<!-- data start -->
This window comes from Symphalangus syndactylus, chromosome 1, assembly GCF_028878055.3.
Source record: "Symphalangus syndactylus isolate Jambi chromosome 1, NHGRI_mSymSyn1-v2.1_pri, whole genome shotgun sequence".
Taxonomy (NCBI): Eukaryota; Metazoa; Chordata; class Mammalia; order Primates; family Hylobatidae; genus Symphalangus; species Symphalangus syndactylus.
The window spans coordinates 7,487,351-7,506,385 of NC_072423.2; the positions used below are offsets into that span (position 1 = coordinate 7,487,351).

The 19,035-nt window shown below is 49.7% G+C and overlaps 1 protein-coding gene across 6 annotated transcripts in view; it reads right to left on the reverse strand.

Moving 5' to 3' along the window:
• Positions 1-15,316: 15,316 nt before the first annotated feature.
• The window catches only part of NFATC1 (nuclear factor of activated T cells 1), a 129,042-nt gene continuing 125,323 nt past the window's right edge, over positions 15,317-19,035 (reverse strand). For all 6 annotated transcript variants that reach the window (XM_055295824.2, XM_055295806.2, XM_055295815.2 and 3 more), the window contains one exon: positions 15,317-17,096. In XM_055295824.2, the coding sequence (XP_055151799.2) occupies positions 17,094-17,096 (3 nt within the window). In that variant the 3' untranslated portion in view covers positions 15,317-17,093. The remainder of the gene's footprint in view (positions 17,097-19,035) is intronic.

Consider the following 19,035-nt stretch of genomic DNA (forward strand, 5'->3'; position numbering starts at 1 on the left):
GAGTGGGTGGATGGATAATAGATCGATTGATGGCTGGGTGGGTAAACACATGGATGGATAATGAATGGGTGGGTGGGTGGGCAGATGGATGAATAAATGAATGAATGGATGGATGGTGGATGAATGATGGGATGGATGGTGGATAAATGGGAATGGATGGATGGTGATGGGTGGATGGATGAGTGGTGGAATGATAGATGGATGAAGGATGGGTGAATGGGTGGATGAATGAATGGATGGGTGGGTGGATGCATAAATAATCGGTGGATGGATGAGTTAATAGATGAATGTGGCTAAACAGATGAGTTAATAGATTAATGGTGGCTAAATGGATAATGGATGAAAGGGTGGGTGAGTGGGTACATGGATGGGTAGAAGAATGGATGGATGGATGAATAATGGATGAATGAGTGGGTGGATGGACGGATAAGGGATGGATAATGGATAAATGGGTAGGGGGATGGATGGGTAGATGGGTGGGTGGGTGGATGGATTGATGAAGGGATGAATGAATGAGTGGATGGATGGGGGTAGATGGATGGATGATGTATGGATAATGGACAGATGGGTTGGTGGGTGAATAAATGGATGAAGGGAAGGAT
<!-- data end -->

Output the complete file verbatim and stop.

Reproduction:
This window comes from Symphalangus syndactylus, chromosome 1, assembly GCF_028878055.3.
Source record: "Symphalangus syndactylus isolate Jambi chromosome 1, NHGRI_mSymSyn1-v2.1_pri, whole genome shotgun sequence".
Taxonomy (NCBI): Eukaryota; Metazoa; Chordata; class Mammalia; order Primates; family Hylobatidae; genus Symphalangus; species Symphalangus syndactylus.
The window spans coordinates 7,487,351-7,506,385 of NC_072423.2; the positions used below are offsets into that span (position 1 = coordinate 7,487,351).

The 19,035-nt window shown below is 49.7% G+C and overlaps 1 protein-coding gene across 6 annotated transcripts in view; it reads right to left on the reverse strand.

Moving 5' to 3' along the window:
• Positions 1-15,316: 15,316 nt before the first annotated feature.
• The window catches only part of NFATC1 (nuclear factor of activated T cells 1), a 129,042-nt gene continuing 125,323 nt past the window's right edge, over positions 15,317-19,035 (reverse strand). For all 6 annotated transcript variants that reach the window (XM_055295824.2, XM_055295806.2, XM_055295815.2 and 3 more), the window contains one exon: positions 15,317-17,096. In XM_055295824.2, the coding sequence (XP_055151799.2) occupies positions 17,094-17,096 (3 nt within the window). In that variant the 3' untranslated portion in view covers positions 15,317-17,093. The remainder of the gene's footprint in view (positions 17,097-19,035) is intronic.

Consider the following 19,035-nt stretch of genomic DNA (forward strand, 5'->3'; position numbering starts at 1 on the left):
GAGTGGGTGGATGGATAATAGATCGATTGATGGCTGGGTGGGTAAACACATGGATGGATAATGAATGGGTGGGTGGGTGGGCAGATGGATGAATAAATGAATGAATGGATGGATGGTGGATGAATGATGGGATGGATGGTGGATAAATGGGAATGGATGGATGGTGATGGGTGGATGGATGAGTGGTGGAATGATAGATGGATGAAGGATGGGTGAATGGGTGGATGAATGAATGGATGGGTGGGTGGATGCATAAATAATCGGTGGATGGATGAGTTAATAGATGAATGTGGCTAAACAGATGAGTTAATAGATTAATGGTGGCTAAATGGATAATGGATGAAAGGGTGGGTGAGTGGGTACATGGATGGGTAGAAGAATGGATGGATGGATGAATAATGGATGAATGAGTGGGTGGATGGACGGATAAGGGATGGATAATGGATAAATGGGTAGGGGGATGGATGGGTAGATGGGTGGGTGGGTGGATGGATTGATGAAGGGATGAATGAATGAGTGGATGGATGGGGGTAGATGGATGGATGATGTATGGATAATGGACAGATGGGTTGGTGGGTGAATAAATGGATGAAGGGAAGGAT